Well, it's official: the astronomers are completely ecstatic!  And the science results of the mission are actually just beginning to come in.
Ed Weiler starts off the proceedings and echoes thoughts I've had myself recently - he calls the mission "a teachable moment in unparalleled teamwork."
He introduces Senator Barbara Mikulski as "the Godmother of Hubble."  Mikulski, in a wheelchair with a cast on her ankle, obviously feels strongly about Hubble; she calls the telescope "one of the greatest forms of public diplomacy that the US has," and reminds us that what Hubble does is open and public and given freely to the world.
Thumbnail image for 384935hubble090909.jpg 
Barred Spiral Galaxy NGC 6217
Photo Credit: NASA, ESA, and the Hubble SM4 ERO Team

She sounds a note of pride as she comments "We thank all our international partners - but when it comes to space, we are the indispensable nation."  And she concludes by saying that Hubble is "about science, it's about discovery, it's about our American character and the future of our children."
I'm hearing that the Augustine panel is very close to releasing their report on the future of American human spaceflight (which is rumored to be pessimistic because of lack of funding) and I wonder how much Mikulski intends her comments to sound a defiant note in the face of such uncertainty.
Then we get to the specifics.  The new Wide Field Camera is working better than expected.  The camera almost didn't get installed because the one bolt holding in the old camera got stuck - so the line is "Never have so many scientists owed so much to two guys who fixed a stuck bolt."

We see some images, which are stunning (more on these to come).  Then we see some spectra from the second new instrument, the Cosmic Origins Spectrograph.  These detect basic elements according to their spectra, and show that the building blocks of life are being distributed in space.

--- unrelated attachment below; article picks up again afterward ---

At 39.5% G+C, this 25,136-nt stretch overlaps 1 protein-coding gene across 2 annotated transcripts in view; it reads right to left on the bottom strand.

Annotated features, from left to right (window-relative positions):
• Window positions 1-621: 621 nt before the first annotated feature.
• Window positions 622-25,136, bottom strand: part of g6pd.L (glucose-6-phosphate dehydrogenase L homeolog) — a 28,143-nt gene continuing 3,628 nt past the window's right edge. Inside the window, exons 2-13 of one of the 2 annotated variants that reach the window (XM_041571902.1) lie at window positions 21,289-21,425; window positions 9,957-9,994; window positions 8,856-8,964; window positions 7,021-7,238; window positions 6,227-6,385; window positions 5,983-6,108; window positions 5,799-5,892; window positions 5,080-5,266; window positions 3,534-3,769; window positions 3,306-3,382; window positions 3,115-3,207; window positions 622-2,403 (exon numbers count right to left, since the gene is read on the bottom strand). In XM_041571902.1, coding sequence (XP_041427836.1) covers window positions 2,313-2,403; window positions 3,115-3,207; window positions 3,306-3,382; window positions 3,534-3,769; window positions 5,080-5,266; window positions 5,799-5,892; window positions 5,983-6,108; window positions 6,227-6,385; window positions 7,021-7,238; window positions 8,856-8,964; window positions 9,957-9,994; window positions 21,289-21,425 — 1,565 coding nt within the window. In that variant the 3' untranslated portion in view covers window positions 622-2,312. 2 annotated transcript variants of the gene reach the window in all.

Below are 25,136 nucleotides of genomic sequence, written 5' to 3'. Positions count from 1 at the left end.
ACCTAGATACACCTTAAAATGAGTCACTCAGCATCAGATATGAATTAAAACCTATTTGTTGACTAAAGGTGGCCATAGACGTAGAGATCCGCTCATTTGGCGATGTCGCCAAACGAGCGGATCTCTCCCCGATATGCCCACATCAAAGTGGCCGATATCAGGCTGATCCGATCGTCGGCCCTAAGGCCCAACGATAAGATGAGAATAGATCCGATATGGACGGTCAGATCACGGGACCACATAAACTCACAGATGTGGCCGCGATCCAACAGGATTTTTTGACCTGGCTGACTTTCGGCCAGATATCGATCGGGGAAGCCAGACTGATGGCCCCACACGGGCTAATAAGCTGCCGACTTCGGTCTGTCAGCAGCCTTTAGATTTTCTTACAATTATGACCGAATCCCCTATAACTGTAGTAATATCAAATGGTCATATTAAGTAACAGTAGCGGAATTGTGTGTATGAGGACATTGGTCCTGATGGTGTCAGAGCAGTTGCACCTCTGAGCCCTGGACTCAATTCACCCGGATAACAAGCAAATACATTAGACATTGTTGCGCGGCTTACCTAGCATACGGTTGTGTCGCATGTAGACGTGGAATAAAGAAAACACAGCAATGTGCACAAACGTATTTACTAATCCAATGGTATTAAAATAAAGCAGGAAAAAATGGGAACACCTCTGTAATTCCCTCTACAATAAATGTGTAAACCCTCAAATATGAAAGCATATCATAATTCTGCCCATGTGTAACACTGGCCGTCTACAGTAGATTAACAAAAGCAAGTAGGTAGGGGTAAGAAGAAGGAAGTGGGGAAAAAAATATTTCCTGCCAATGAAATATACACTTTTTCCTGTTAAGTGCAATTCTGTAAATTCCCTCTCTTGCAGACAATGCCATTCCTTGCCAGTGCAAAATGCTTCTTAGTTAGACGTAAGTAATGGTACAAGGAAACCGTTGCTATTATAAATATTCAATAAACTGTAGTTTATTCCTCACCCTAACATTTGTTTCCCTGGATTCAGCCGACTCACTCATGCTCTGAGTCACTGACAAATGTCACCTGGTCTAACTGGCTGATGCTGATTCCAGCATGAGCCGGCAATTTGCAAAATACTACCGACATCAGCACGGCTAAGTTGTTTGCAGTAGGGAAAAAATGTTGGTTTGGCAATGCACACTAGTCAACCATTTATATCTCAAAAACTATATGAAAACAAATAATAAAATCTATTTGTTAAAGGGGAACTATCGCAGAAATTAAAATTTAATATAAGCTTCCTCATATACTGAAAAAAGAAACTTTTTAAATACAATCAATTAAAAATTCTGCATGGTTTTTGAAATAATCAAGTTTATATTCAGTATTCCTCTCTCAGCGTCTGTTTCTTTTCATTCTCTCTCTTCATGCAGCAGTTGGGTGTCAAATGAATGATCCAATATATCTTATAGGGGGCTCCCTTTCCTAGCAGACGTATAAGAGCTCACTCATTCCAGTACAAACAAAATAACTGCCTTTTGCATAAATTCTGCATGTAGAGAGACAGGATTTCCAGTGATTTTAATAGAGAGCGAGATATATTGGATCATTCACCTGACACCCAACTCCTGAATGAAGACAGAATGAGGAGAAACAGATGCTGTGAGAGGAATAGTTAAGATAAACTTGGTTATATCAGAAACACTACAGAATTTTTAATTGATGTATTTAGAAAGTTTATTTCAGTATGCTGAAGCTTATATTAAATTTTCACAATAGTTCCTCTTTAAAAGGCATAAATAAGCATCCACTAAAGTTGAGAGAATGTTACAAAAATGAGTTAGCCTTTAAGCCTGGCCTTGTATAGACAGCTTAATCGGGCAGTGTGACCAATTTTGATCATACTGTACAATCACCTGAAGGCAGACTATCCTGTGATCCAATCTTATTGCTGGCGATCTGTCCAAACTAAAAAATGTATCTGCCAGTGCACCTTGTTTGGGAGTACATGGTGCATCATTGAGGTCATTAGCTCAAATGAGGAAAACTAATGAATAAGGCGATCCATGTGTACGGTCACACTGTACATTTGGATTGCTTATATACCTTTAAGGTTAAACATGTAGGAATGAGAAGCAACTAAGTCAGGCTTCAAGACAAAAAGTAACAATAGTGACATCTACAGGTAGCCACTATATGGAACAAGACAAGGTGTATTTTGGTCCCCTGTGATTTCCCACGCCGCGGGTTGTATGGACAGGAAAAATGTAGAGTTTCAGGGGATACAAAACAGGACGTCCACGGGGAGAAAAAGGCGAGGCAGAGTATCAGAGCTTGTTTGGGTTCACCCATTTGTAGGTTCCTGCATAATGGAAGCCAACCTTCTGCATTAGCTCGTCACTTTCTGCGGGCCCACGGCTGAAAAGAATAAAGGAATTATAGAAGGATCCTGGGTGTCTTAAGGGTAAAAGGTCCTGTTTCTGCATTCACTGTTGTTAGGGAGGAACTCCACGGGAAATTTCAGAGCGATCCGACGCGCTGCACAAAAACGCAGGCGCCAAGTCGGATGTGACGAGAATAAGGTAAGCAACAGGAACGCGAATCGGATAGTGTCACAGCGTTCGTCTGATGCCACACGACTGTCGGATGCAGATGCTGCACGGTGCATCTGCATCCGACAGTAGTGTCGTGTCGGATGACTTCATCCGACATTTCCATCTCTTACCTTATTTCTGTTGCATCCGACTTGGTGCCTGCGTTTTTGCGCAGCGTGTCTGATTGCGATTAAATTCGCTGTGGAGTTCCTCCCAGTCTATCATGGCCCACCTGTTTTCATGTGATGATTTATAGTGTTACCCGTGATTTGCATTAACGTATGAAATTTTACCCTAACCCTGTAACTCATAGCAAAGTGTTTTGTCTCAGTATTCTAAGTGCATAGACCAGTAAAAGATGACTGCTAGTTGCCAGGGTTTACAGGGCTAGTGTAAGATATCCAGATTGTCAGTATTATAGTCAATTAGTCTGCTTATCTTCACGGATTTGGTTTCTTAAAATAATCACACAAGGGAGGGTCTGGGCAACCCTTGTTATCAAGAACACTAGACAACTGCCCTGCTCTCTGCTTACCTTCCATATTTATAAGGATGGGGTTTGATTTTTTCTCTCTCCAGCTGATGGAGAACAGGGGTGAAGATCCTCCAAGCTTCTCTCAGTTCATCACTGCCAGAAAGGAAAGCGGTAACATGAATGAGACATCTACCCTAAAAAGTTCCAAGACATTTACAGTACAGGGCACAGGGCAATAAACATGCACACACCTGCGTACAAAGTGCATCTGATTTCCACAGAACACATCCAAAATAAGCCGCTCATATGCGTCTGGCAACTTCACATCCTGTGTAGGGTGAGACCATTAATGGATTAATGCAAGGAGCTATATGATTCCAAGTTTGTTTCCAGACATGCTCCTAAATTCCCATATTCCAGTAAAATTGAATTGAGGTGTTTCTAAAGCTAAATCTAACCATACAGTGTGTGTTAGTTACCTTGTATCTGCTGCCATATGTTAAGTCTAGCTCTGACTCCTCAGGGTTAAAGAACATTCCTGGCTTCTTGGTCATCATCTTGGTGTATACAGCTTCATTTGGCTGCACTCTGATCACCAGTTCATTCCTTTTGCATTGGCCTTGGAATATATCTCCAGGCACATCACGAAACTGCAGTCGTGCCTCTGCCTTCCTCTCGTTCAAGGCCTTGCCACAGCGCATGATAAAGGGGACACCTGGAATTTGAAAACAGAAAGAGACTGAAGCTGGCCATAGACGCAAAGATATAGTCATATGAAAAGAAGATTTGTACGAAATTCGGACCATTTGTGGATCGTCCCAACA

Then the repairs to two different instruments, both of which were completely dead - "the most complex repairs ever done in space."  Ed Weiler confesses, "If they had just fixed one of them I would have been amazed."  But - beyond all expectations, both the Advanced Camera for Surveys and the Space Telescope Imaging Spectrograph (which had suffered similar electronic failures) are back in business.
Weiler concludes: "Let there be no doubt: this is truly Hubble's new beginning."
As the crowd begins to disperse, I grab Matt Mountain and ask him if everything is really as rosy as they are making it out to be.  He answers, "It's incredible; we really do have a new telescope.  It's 4-5 times better than we had even hoped."
Now I have to try to learn and understand what the new images actually reveal.  More to come...

User Comments:

It´s amazing!!!. Is this really the first pfoto taken from the repaired Hubble?

This is really great. I am so glad we have our scope back in high condition!

Amazing pic, and a dangerous job well done by the astronauts. Were it not for their bravery and hard work we would not be discussing what's "out there" and trying to figure out the mysteries of the universe.

How strange is human nature! At one end of the spectrum we have the amazing achievement of rebuilding the Hubble telescope and at the other educators who denied their pupils the opportunity to hear President Obama speak to the school children of America on the value of staying in school, studying and working hard to gain an education. There is something fundamentally wrong with this country.

On this web site is a Watercolor
painting of the Space Shuttle in space delivering.

I am 60 years old and won`t be around much longer, all I can say is thanks guys and gals thanks alot !!!!!!

Why does it take a PBS production to bring this great achievement to my attention? In an atmosphere of gloom and doom this refreshing good news the should be shouted from the top of every TV tower.
An excellent follow up series is HBO's "From the Earth to the Moon" Of the 12 one hour episodes my two favorite are the "Spider" and "Gallileo was right". This series is available on Netflix.

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